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Welcome to Lexington’s weekly round-up of media news and the latest moves in journalism.

Media News

Read all about it

The Sun is now the most read news brand, with a monthly reach of more than 33 million readers, new data shows. The Publishers Audience Measurement Company released full figures for the first time since replacing the National Readership Survey. The figures showed the Sun dominated overall, although the Daily Mail and Mail on Sunday were close behind with a monthly reach of just over 31 million readers. The Daily Mail also led when it came to readers who use tablets to digest the news, while the Guardian was top when it came to desktop. In print, the Metro came out first, while The National had the highest reach out of the paid-for newspapers. For full results, read here.

Opinions please

You might have noticed something a little different when reading the Financial Times’ comment pages last week. The team have not only rebranded the page ‘Opinion’ but have also stopped letters starting with ‘Sir’. In the paper, they explained: ‘This makes the newspaper consistent with our website.’ Sebastian Payne, the FT’s digital opinion editor, tweeted the news alongside #smashthepatriarchy.

Want to be published?

If you are inspired to put pen to paper, there are also new guidelines for writing comment for the FT, with editors explaining they are keen for pieces that ‘highlight unexpected places, explore new ideas and illuminate diverse points of view’. The editors add they want ‘punchy, readable articles’ and have a ‘soft spot for writers who demolish conventional wisdom’. Read the full guidelines here.

No polls

An official style guide has told journalists they should not write stories solely based on polling results. In a bid to encourage more responsible reporting, news agency Associated Press, which operates in more than 100 countries, said poll results around elections should ‘never be the lead, headline or single subject of any story’. It comes after the polls got it wrong in the 2016 US presidential election and the EU referendum. In a blog, Emily Swanson, AP polling editor, said the move ‘maintains our commitment to high-quality polling while also taking into account the changing nature of polling and the latest research on poll methods’. It came as the Lords Select Committee on Political Polling and Digital Media called for a tighter oversight of opinion polling, arguing that, in the wake of a series of failures, ‘otherwise the case for banning polling in the run-up to elections… will become stronger’.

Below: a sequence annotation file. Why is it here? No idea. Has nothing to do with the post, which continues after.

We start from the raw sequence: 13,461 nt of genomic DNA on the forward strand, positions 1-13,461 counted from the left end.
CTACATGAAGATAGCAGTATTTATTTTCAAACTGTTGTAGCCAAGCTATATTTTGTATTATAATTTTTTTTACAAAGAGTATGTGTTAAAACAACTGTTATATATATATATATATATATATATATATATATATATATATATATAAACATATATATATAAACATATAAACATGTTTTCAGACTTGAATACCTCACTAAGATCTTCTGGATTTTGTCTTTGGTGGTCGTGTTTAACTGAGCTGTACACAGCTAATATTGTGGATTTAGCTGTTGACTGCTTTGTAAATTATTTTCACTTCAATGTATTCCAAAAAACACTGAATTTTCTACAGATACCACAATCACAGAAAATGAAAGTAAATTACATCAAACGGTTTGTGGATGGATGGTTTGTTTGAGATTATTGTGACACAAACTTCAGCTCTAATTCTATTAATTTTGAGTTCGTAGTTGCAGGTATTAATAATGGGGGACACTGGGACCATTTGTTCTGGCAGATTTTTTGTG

Local news

The BBC is to launch one of its live evening news programmes as two separate editions to ensure it effectively targets residents in both the east and west of a region. BBC Look East will broadcast two programmes simultaneously from next week, with one targeting viewers across Cambridgeshire, Northamptonshire and Bedfordshire, and the other designed for residents in Norfolk, Suffolk and Essex. It comes after Tony Hall, the corporation’s Director General, said the BBC needed to get closer to its regional audiences. David Holdsworth, Controller for BBC English regions, said the company made the decision to deliver the ‘most relevant, important news’ to viewers. Read more on Hold the Front Page.

Green light in Scotland

The BBC has also received the green light to launch a television channel in Scotland. The Guardian reported that the BBC’s proposals have been given provisional approval by Ofcom, which is expected to announce a final decision over the summer. The move, which has reportedly been criticised by some Scottish newspapers who are concerned about competition, will include plans to hire up to 80 additional journalists.

Comment of the Week

Media Moves

Lotte Jeffs, the former deputy editor of ELLE magazine, now has a slot in the Evening Standard’s Monday Notebook column. She will be writing about fashion, the arts, LGBT parenting and her career.

Holly Williams, the deputy city editor at Press Association, will now lead on executive interviews for the City desk and is looking for chief executives from FTSE and large private companies to interview.

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